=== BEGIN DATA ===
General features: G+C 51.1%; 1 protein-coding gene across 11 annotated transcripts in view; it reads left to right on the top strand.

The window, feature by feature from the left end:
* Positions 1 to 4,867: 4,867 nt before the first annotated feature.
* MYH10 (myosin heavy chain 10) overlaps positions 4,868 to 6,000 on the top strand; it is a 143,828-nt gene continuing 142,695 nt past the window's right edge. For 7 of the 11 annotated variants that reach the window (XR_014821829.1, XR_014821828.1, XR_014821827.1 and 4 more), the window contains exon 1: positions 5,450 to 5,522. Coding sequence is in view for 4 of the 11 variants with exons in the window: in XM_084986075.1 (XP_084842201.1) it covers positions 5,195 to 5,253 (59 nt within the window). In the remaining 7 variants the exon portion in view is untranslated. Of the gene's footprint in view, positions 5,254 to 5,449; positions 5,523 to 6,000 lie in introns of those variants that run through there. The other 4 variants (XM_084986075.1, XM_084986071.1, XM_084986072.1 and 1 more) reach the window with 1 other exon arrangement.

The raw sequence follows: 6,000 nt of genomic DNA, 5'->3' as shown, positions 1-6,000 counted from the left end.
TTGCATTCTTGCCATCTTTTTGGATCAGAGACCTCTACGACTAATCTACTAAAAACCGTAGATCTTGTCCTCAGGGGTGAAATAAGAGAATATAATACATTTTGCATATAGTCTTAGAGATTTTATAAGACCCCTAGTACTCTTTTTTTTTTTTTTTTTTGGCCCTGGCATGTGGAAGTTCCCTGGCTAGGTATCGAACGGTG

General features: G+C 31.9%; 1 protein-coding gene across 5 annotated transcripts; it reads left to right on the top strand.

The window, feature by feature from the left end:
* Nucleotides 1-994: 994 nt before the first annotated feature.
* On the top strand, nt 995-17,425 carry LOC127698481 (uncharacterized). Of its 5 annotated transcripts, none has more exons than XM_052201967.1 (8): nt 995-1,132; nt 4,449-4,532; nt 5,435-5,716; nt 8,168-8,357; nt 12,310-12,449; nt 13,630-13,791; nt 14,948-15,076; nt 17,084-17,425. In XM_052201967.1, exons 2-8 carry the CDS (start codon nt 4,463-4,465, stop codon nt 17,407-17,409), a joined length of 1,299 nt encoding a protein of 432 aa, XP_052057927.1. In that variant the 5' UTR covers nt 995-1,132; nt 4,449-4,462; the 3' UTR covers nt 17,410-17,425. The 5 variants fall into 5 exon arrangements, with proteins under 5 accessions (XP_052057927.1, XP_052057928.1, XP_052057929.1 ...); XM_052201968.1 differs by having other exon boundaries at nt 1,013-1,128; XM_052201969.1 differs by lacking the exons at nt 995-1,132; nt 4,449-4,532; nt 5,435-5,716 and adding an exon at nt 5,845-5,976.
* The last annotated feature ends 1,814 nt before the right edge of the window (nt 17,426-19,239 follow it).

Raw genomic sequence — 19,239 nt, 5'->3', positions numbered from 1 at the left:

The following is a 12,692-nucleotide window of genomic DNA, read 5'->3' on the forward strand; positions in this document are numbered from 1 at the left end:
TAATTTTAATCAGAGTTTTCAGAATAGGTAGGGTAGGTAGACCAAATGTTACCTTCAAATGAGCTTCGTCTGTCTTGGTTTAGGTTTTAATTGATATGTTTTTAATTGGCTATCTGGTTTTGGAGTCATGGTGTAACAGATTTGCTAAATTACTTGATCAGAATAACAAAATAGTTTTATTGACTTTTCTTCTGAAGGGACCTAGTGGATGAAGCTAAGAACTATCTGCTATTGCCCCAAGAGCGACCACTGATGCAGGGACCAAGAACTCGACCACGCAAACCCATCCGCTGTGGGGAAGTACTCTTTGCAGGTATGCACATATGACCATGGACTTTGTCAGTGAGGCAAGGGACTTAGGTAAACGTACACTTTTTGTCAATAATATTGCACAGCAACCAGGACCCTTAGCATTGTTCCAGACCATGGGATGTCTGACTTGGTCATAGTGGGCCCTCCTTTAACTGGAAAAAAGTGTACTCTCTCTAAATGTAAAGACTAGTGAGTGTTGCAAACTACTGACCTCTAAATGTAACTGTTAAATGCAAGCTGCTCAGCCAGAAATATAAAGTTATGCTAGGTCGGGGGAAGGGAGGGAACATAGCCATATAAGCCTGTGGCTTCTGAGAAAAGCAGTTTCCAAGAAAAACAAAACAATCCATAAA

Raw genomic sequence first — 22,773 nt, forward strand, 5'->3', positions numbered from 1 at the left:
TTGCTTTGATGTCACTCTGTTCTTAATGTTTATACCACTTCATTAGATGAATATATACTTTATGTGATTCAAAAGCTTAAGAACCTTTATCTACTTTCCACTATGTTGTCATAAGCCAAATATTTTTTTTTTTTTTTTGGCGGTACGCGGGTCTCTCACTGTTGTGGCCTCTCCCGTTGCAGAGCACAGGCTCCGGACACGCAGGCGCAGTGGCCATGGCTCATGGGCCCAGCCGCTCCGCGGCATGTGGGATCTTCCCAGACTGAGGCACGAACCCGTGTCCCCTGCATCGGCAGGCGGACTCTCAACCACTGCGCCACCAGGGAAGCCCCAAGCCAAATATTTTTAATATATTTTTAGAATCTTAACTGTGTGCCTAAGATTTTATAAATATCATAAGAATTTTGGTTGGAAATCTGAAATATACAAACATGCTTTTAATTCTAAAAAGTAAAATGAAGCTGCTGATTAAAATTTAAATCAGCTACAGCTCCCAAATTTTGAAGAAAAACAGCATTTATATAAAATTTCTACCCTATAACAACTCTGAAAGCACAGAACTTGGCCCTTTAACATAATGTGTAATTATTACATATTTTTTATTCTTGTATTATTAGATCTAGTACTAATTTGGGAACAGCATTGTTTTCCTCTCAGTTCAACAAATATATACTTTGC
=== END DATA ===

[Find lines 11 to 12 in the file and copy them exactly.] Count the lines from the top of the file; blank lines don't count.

* The last annotated feature ends 1,814 nt before the right edge of the window (nt 17,426-19,239 follow it).

Raw genomic sequence — 19,239 nt, 5'->3', positions numbered from 1 at the left: